DAVOS-Capitalism seen doing "more harm than good" in global survey

A majority of people around the world believe capitalism in its current form is doing more harm than good. The survey was launched in 2000 to explore the theories of political scientist Francis Fukuyama, who after the collapse of communism declared that liberal capitalist democracy had seen off rival ideologies and so represented "the end of history". That conclusion has since been challenged by several critics. Of possible interest to corporate leaders gathering in Davos this week was the finding that trust in business outweighed that in governments and that 92% of employees said CEOs should speak out on the social and ethical issues of the day.

Boubyan Bank's profits in 2019

Boubyan Bank has reported net profit of KD 62.7 million in 2019, at a growth rate of 12% compared to 2018, with an earnings per share of 20.4 fils compared to 19.2 fils in 2018. Boubyan Bank CEO Adel Abdul Wahab Al-Majed said that the total equity of the bank increased to KD 575 million by the end of 2019 and the operating income increased to KD 146 million. The year 2019 witnessed the introduction of many new services and products. All-new smart phone Apps were launched in addition to the issuance, activation and use of the virtual prepaid card through Boubyan App. Additionally, the bank earned its verified badge in WhatsApp business and successfully integrated the bank’s Chatbot service, Msa3ed, with WhatsApp business.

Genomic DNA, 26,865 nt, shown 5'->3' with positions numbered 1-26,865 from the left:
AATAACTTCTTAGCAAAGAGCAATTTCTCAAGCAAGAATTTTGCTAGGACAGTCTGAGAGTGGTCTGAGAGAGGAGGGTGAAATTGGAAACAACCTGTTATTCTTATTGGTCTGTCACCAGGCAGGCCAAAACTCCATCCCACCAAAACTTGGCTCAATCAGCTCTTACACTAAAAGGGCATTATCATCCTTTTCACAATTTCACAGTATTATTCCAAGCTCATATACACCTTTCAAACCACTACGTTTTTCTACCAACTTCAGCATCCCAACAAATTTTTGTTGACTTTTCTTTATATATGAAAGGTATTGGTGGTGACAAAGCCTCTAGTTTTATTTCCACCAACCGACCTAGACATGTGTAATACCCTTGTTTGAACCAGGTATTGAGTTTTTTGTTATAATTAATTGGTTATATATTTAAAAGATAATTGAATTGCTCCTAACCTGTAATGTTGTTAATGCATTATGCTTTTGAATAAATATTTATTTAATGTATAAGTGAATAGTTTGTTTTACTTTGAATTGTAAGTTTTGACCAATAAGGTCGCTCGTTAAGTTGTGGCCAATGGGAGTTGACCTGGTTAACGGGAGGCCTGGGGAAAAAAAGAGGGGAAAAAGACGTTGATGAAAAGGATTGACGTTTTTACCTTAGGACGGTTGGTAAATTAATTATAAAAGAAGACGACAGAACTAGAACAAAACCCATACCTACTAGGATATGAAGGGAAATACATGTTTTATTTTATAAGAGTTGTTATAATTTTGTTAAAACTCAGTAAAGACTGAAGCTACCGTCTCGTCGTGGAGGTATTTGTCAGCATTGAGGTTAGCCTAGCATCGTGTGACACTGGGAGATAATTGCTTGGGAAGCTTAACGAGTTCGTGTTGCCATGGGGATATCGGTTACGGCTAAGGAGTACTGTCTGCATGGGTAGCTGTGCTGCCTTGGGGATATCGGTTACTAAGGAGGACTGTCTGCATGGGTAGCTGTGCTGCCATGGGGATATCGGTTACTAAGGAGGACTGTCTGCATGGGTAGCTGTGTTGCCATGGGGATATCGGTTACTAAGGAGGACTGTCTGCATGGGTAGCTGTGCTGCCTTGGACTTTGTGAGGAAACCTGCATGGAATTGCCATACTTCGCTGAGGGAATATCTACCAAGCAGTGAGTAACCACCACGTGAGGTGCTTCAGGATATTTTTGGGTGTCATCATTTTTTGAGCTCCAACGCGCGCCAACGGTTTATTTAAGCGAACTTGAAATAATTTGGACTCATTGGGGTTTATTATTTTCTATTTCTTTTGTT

NBB acquires 78.8% stake in Bahrain Islamic Bank

The National Bank of Bahrain (NBB) has acquired a 78.8% controlling stake in Bahrain Islamic Bank (BisB). The offer which initially opened on 18 December 2019 was launched by NBB in a bid to develop its Islamic banking activities. NBB’s CEO Jean-Christophe Durand said that the two banks would remain independent and BisB would remain listed on Bahrain Bourse. The Islamic bank will continue to operate under its normal course of business as well as maintain its operations as a subsidiary of NBB. The settlement of the offer is expected to take place on 22 January 2020.

Don't believe media buzz about Arab buying spree in #Turkey

Turkey has been talking a lot about Arab purchases in the country. Most recently, the issue of Arab acquisitions has made headlines as part of a simmering controversy over a government plan to build an artificial waterway in Istanbul as an alternative to the Bosporus. Sheikha Moza bint Nasser, the mother of the Qatari emir, is among the buyers who have reportedly purchased 4.4 hectares of land in the area. While real estate sales to foreigners account for less than 3% of Turkey’s export revenues, Gulf investors hold only 9% of direct foreign investments in the country. In sum, any media buzz suggesting an Arab buying spree in Turkey is overblown.